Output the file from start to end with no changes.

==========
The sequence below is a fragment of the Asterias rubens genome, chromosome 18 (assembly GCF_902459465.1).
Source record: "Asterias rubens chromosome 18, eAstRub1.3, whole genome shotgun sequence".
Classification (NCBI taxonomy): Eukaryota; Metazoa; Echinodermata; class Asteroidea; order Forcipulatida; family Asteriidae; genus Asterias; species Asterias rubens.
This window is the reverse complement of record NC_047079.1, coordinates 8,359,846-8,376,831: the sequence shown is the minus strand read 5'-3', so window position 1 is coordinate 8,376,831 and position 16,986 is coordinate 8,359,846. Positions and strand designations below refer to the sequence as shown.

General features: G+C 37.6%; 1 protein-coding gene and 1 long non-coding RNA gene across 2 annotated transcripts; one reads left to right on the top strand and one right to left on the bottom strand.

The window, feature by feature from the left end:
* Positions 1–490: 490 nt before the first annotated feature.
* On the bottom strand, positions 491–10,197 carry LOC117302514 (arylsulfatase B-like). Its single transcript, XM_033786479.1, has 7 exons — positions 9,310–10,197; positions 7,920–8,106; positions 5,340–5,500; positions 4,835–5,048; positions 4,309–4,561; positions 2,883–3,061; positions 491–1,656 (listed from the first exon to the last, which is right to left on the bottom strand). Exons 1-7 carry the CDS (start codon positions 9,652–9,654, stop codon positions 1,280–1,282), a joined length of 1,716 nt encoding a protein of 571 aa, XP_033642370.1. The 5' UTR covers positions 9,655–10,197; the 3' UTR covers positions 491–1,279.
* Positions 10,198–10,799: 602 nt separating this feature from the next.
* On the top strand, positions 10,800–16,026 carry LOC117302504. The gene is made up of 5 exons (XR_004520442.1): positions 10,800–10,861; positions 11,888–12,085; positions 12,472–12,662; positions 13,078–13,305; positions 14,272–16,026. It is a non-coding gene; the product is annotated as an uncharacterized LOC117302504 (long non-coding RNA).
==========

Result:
The sequence below is a fragment of the Asterias rubens genome, chromosome 18 (assembly GCF_902459465.1).
Source record: "Asterias rubens chromosome 18, eAstRub1.3, whole genome shotgun sequence".
Classification (NCBI taxonomy): Eukaryota; Metazoa; Echinodermata; class Asteroidea; order Forcipulatida; family Asteriidae; genus Asterias; species Asterias rubens.
This window is the reverse complement of record NC_047079.1, coordinates 8,359,846-8,376,831: the sequence shown is the minus strand read 5'-3', so window position 1 is coordinate 8,376,831 and position 16,986 is coordinate 8,359,846. Positions and strand designations below refer to the sequence as shown.

General features: G+C 37.6%; 1 protein-coding gene and 1 long non-coding RNA gene across 2 annotated transcripts; one reads left to right on the top strand and one right to left on the bottom strand.

The window, feature by feature from the left end:
* Positions 1–490: 490 nt before the first annotated feature.
* On the bottom strand, positions 491–10,197 carry LOC117302514 (arylsulfatase B-like). Its single transcript, XM_033786479.1, has 7 exons — positions 9,310–10,197; positions 7,920–8,106; positions 5,340–5,500; positions 4,835–5,048; positions 4,309–4,561; positions 2,883–3,061; positions 491–1,656 (listed from the first exon to the last, which is right to left on the bottom strand). Exons 1-7 carry the CDS (start codon positions 9,652–9,654, stop codon positions 1,280–1,282), a joined length of 1,716 nt encoding a protein of 571 aa, XP_033642370.1. The 5' UTR covers positions 9,655–10,197; the 3' UTR covers positions 491–1,279.
* Positions 10,198–10,799: 602 nt separating this feature from the next.
* On the top strand, positions 10,800–16,026 carry LOC117302504. The gene is made up of 5 exons (XR_004520442.1): positions 10,800–10,861; positions 11,888–12,085; positions 12,472–12,662; positions 13,078–13,305; positions 14,272–16,026. It is a non-coding gene; the product is annotated as an uncharacterized LOC117302504 (long non-coding RNA).